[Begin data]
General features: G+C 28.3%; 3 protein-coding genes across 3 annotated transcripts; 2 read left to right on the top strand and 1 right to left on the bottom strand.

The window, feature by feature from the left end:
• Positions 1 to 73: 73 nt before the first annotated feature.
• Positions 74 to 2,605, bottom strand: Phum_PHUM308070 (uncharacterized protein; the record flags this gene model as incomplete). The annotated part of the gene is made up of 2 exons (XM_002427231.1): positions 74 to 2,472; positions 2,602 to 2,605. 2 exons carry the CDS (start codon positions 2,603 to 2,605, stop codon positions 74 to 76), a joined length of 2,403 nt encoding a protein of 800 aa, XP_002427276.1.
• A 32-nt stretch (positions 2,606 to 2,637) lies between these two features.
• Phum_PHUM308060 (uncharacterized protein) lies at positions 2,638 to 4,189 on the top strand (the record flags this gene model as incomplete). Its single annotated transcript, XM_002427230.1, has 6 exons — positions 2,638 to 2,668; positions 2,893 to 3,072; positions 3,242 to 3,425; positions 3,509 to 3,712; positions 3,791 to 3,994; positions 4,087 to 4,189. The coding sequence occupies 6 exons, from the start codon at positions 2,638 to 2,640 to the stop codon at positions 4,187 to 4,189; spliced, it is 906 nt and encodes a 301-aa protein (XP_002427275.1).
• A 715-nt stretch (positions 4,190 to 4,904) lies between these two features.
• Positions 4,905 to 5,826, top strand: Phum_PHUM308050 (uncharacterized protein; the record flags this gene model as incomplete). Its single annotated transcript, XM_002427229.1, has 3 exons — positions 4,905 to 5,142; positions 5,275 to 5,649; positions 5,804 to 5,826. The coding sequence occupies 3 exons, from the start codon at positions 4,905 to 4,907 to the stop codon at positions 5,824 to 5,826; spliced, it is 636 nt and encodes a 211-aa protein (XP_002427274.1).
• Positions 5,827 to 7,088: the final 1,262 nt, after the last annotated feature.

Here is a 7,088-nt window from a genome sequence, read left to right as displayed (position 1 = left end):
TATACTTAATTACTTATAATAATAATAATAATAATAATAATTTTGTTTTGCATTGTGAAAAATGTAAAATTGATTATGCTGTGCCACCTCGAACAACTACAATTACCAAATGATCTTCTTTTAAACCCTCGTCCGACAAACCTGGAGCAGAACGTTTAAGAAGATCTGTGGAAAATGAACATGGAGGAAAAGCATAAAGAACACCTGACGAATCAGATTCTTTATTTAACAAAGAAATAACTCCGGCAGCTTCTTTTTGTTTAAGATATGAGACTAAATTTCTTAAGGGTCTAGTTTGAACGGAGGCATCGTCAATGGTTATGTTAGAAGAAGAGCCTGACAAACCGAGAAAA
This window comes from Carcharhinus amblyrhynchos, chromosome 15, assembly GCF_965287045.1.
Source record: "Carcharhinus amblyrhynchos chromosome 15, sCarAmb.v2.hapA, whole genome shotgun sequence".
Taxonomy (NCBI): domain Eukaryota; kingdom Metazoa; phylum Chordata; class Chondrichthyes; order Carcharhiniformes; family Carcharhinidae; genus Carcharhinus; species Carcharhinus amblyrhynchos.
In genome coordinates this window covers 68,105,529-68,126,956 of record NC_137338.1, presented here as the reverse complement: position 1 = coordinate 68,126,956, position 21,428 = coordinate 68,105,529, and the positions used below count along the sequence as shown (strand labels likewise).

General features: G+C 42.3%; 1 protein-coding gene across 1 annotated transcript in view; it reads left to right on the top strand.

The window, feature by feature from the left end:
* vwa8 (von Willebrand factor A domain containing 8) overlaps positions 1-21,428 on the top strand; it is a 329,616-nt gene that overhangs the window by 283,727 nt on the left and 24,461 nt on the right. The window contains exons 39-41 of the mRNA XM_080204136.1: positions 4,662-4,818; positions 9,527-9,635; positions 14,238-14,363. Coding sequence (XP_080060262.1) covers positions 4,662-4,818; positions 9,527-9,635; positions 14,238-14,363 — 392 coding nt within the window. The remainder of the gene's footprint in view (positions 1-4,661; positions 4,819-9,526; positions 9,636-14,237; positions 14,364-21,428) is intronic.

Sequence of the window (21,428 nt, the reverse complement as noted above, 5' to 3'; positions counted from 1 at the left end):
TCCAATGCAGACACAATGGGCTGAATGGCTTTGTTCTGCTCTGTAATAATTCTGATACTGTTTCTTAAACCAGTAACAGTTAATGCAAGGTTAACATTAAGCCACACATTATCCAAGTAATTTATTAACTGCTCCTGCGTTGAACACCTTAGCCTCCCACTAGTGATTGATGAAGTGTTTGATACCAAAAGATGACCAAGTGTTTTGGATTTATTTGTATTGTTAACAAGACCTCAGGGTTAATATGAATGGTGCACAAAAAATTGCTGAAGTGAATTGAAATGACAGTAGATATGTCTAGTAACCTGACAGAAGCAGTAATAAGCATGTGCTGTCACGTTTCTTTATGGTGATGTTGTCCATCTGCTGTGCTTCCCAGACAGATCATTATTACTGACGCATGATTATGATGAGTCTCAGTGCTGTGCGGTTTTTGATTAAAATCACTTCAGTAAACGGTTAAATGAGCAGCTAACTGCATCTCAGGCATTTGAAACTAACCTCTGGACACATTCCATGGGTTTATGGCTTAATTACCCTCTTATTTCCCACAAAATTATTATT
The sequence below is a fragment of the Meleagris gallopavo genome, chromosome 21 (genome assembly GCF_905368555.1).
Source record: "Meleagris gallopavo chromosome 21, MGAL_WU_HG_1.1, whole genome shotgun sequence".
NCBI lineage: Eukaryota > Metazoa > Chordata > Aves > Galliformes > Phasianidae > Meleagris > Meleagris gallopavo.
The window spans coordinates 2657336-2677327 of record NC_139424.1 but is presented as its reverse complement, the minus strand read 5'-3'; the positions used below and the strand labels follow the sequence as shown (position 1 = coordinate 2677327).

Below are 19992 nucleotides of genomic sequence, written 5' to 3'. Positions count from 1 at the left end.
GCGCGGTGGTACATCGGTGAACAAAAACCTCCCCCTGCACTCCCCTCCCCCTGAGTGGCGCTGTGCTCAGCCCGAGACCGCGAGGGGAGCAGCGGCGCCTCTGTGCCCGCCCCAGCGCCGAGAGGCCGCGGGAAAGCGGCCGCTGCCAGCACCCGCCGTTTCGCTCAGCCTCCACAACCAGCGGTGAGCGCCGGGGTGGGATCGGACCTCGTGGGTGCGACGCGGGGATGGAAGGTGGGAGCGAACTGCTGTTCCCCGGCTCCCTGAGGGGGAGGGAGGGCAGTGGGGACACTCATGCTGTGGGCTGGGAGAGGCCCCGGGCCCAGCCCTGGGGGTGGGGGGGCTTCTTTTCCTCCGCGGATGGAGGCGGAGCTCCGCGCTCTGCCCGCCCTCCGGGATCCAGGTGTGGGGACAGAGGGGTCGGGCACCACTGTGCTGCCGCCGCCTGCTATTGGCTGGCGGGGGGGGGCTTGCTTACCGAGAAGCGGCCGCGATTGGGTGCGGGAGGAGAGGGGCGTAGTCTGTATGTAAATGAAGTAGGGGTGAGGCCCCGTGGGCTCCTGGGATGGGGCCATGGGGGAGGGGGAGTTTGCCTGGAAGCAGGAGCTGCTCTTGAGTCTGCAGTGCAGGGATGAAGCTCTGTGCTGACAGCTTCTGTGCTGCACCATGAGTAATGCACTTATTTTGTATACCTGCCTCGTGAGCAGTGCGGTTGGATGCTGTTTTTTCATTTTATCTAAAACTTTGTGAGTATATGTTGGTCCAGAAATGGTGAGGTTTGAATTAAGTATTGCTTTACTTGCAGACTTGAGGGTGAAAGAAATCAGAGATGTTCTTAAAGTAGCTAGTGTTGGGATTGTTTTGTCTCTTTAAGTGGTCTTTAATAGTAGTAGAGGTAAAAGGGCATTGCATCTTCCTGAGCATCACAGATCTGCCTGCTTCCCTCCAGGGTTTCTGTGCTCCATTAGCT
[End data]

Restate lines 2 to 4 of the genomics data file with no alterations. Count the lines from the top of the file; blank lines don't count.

The window, feature by feature from the left end:
• Positions 1 to 73: 73 nt before the first annotated feature.
• Positions 74 to 2,605, bottom strand: Phum_PHUM308070 (uncharacterized protein; the record flags this gene model as incomplete). The annotated part of the gene is made up of 2 exons (XM_002427231.1): positions 74 to 2,472; positions 2,602 to 2,605. 2 exons carry the CDS (start codon positions 2,603 to 2,605, stop codon positions 74 to 76), a joined length of 2,403 nt encoding a protein of 800 aa, XP_002427276.1.